When first harvested, seeds of the Phytelephas aequatorialis tree are white, though you might be more familiar with them as brightly-colored baubles in your jewelry box. Tagua (pronounced tog-wah) nuts, or "ivory of the rainforest," from the Ecuadorean Ivory Palm, are a sustainable alternative to elephant ivory. The seeds are hard and smooth, as well as being easy to carved and dye. They are lustrous as Bakelite and smooth as ceramic, with a chromatic depth I associate with silk or the complex grain of walnut wood. They are the stuff that beads, buttons, figurines, and jewelry are made of—in fuschia, eggplant, and indigo. I have a turquoise ring that tends to mesmerize when I look at it for too long.
Cross-section of a tagua fruit, showing four seeds with pericarp and endosperm, (left), photo credit: macramebracelets.com; Carved and dyed tagua ring (right), photo credit: Anna Laurent.
A native of the Colombian rainforest, the tree's fruits have long been harvested for their seeds—the plant's genus name, Phytelephas, means "elephant plant." According to a botanist at Palomar College, the ivory nuts have been exported from South America since the late nineteenth century. Apparently, a group of idle stevedores first took carving knives to the seeds, at a dock in Germany in 1865. Upon unloading a load of tagua nuts that had been carried as ballast, the group noticed the seeds' similarities to ivory.
Tagua nuts have been used as an ivory substitute for buttons, dice, chess pieces, and jewelry.
In the years that followed, the seeds were carved into buttons for U.S. military uniforms, and Victorian collectibles such as dice, chess pieces, and cane handles. Tagua's popularity ebbed a bit when synthetic materials were introduced in the 1950s, but the last couple decades have seen a rise in demand. Conservation initiatives have generated economic incentives for sustainable harvesting—according to tagua nut enthusiasts, "vegetable ivory" is an eco-friendly material and an industry that benefits farmers in South America.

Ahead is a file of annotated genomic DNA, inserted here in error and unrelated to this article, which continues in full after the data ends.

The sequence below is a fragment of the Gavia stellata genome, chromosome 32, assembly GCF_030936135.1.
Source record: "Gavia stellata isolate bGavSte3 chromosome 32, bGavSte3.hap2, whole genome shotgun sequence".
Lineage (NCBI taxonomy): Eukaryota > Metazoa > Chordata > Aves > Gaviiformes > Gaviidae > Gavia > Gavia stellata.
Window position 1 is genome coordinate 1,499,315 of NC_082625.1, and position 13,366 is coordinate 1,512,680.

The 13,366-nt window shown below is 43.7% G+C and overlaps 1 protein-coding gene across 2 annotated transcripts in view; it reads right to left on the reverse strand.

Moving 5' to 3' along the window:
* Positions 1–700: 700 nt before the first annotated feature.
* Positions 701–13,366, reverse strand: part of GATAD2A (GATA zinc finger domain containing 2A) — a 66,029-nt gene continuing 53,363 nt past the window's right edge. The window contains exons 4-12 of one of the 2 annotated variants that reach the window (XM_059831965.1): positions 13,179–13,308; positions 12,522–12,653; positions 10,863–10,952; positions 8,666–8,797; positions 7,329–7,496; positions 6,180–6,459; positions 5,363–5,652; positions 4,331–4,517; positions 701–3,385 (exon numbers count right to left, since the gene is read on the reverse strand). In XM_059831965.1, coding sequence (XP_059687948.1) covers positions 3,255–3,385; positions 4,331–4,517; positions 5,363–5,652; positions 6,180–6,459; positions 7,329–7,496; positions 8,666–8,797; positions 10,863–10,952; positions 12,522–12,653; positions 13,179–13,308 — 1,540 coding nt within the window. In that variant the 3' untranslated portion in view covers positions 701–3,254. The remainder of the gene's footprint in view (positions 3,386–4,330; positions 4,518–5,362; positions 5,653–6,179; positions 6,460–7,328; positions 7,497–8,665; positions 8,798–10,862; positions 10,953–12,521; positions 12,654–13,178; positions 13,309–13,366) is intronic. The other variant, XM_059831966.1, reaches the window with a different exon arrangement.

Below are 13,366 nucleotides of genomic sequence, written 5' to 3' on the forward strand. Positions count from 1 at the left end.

The seeds grow in large brown fruits ("mococha") about the size of grapefruits, covered in a studded husk. When the seeds are young, they are filled with a tasteless liquid. As they ripen, the liquid becomes gelatinous, and then hardens. Tagua is harvested by removing the outer pericarp and collecting the remaining endosperms, a hard, dense substance called hemicellulose. Each harvestable tagua endosperm is about 4 to 8 cm in diameter ("endosperm" is the matter inside a seed and can take different forms: the meaty white fruit of a coconut, or the porous white kernels of an exploded popcorn).
Anna Laurent is a writer and photographer. Her work explores how we look at plants, and how those plants behave.